But oh, how the mind tricks work. While attempting to fly, Franco spoke from the driver’s side. “Hey Adara, you’re awake. Look who we picked up.” Her eyes followed his thumb toward the back seat. Methra. Methra. Never under estimate this one, she thought. This one should have a super cape.
A flood of questions filled Adara’s head, but she couldn’t quite ask them all at once. It didn’t matter. Methra was the first to speak.
“Dr. Davis, I have seen your daughter…” Oh no, Adara thought, don’t say it. Don’t say it! Methra inched closer, methodically, “Saint Anthony is with her…” Trying to weigh the direction from which this feeling of dread was coming, Adara noticed that the static charge grew stronger with Methra’s each movement closer. Franco continued driving, lacking the gift to be anything but oblivious. With the burn of a cornered cat, Adara couldn’t stop the hair on her neck from standing stiff. Am I out of body? She thought, because all of this was happening around her. Methra’s words morphed into a voluminous barrage of unchartered symbols as she reached her hand forward with what seemed to be the necklace adorned with the Crux Commissa. The racing symbols formed a message so clear, so absolutely pure that it made her sick, but none that could be written. Adara’s instinct told her that while she was still weighing dread, the proper response was now fear. Adara opened her mouth wide to scream, if for nothing than to simply release the tension. The hair on her neck was thick steel bristles, channeling static, more than her body could absorb. Her heart pounded. She couldn’t scream in the dream, but she did manage one more half breath to scream herself awake. Returning ever more to conscious ground, she realized she was screaming now, and she could stop, but she was unable to stop the tremors that were seizing her body for the next few moments.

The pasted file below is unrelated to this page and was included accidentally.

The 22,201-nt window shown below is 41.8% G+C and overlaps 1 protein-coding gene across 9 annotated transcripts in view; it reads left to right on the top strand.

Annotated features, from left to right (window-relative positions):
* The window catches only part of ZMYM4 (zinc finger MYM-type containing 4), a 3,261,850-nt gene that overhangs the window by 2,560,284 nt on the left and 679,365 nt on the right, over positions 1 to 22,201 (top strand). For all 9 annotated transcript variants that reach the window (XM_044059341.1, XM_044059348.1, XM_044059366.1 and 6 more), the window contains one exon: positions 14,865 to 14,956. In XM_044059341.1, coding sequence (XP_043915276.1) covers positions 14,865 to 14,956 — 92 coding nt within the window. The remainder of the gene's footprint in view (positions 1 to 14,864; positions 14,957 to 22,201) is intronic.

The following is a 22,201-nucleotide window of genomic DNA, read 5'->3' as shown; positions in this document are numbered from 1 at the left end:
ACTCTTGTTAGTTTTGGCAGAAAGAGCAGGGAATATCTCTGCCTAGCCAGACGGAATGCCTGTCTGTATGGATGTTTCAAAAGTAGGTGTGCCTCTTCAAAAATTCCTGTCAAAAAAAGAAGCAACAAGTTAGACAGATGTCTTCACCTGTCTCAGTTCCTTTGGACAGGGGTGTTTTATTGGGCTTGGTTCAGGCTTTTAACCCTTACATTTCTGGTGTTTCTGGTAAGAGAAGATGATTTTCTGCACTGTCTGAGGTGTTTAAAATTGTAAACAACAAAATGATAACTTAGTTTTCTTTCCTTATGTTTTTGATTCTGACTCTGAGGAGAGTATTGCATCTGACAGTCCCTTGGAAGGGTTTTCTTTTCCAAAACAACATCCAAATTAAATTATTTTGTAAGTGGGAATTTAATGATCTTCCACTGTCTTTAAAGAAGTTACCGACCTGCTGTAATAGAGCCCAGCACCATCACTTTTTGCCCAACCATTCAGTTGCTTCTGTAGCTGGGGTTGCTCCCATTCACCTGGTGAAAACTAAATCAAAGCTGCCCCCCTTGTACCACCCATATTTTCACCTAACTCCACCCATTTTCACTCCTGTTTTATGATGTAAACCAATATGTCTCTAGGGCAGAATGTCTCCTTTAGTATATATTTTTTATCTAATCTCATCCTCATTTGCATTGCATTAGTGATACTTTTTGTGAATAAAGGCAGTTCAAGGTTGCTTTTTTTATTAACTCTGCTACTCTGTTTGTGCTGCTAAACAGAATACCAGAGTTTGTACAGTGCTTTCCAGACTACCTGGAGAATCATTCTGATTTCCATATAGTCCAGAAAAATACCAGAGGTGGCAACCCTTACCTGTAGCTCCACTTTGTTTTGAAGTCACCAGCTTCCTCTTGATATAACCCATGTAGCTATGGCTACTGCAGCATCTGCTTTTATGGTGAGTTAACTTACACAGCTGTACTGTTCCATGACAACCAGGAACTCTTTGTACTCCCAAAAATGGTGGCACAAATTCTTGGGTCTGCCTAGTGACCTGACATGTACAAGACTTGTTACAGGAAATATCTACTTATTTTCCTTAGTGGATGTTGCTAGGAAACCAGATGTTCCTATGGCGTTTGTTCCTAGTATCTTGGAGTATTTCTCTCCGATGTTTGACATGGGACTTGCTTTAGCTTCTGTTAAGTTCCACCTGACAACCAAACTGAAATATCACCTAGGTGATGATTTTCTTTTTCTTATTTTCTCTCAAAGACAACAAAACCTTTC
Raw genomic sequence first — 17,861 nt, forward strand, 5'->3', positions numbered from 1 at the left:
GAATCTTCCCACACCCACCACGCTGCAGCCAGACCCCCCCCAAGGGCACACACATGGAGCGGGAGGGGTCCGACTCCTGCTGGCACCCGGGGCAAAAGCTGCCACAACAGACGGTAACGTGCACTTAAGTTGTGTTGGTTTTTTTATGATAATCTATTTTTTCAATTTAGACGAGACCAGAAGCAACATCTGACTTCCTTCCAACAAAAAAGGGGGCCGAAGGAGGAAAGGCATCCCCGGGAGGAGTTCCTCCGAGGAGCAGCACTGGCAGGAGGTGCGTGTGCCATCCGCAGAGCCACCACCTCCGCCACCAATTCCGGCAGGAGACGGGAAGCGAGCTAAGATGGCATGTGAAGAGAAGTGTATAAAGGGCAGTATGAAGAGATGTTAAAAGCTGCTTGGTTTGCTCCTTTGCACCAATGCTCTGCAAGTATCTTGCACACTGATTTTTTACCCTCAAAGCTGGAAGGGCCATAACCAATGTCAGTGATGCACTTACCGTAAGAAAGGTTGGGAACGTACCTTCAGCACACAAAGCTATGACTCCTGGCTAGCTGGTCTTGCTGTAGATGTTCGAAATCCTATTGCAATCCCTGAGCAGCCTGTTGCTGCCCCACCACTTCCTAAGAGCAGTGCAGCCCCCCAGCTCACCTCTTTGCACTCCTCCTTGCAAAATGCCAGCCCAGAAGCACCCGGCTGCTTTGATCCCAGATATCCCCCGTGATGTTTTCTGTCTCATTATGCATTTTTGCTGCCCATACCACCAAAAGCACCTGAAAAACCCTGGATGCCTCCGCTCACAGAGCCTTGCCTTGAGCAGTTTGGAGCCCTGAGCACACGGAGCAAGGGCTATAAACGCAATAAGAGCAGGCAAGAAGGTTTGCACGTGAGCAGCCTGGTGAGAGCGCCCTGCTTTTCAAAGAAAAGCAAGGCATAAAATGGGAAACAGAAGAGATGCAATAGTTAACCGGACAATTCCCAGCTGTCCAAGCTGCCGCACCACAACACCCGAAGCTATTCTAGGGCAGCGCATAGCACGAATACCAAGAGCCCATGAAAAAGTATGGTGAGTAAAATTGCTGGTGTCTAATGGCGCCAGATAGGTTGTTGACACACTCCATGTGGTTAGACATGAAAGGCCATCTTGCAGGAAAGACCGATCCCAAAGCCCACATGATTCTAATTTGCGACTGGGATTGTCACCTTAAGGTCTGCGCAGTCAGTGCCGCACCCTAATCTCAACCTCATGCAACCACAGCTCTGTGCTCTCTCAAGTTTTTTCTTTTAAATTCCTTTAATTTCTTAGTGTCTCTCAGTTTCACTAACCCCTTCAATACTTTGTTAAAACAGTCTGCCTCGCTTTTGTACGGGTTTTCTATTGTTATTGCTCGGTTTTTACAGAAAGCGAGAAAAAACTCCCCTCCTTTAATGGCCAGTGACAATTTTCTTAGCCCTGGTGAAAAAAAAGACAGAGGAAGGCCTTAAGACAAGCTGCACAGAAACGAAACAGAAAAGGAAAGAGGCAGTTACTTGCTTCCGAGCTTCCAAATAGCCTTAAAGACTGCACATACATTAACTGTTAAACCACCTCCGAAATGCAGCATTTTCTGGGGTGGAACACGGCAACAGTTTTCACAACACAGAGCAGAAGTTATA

Screaming from Franco. “Adara, are you okay? Wake up!” Immense relief to hear Franco’s voice. He had pulled to the side of the dirt road with a skid, unbuckled his seatbelt and hugged her. In those moments in his arms, Adara’s heightened sensitivity confirmed that this hug was more than a hug that could be written on paper. She could feel with the skin over her triceps, which touched Franco’s arms under hers, that his touch was caring. Love seemed to spring out of his pores into her. Not the pure Love that can sometimes be felt by those of pure heart. Franco was no angel, but he was true. His Love couldn’t hold up humanity, but it could probably enable him to lift a car by the bumper in order to free a loved one who might be pinned underneath.
Why all these random thoughts, she thought, but the answer seemed to be, Don’t ask. At first, she thought maybe the intensity from Methra was the source to be feared, but no. Just as the word “hug” on paper could not fully express the communication emanating from Franco’s pores to hers, Adara knew that when her instinct told her it was time to fear, this was the other litmus test that proved she was dreaming. Fear can reap havoc in dreams, but reality never invokes the type of fear simulated in dreams. Maybe her faith made this a fact. She tried unsuccessfully to recall the flurry of symbols presented to her, but what, like 2,000 per second? For three seconds? The last symbol stood out: A most vibrant pine green leaf, with all its needles healthy and alert, like antennae receiving the carbon dioxide necessary to sustain its own life. Now where to put this puzzle piece, if it is one….
“Adara, is that your assistant’s car? Adara!” Franco pulled back from the hug and had grabbed Adara by the shoulders, shaking to get her attention. She looked over. Yes it was, even in the dark she could tell. Adara breathed a sigh of relief. She didn’t know why, but she knew she had Methra to thank. Paige was close, she knew.
Adara realized now that she was in her comfort zone, the out-of-body experience where she could see Paige, could “be” Paige, or at least be a witness from Paige’s perspective. Just as Adara had seen Paige in the background of the news report, and Paige had been a witness to Eliza’s murder, Adara had seen Methra in the background of the photo behind Paige. She couldn’t put the words or the math on paper, but somehow, St. Anthony, patron saint of lost and stolen articles, walked with Paige, according to Methra. Methra, Mithra, sun god, paganism. Somehow, Paige’s card was drawn, by whatever card shark was out there, and her number was put to the test: You shall have no other gods before Me. A cross recognized by pagans and later associated with St. Anthony, Methra’s presence with the Crux Commissa was critical to Paige’s safety. Adara opened the passenger door and looked around, fairly confident that the clues were coming together.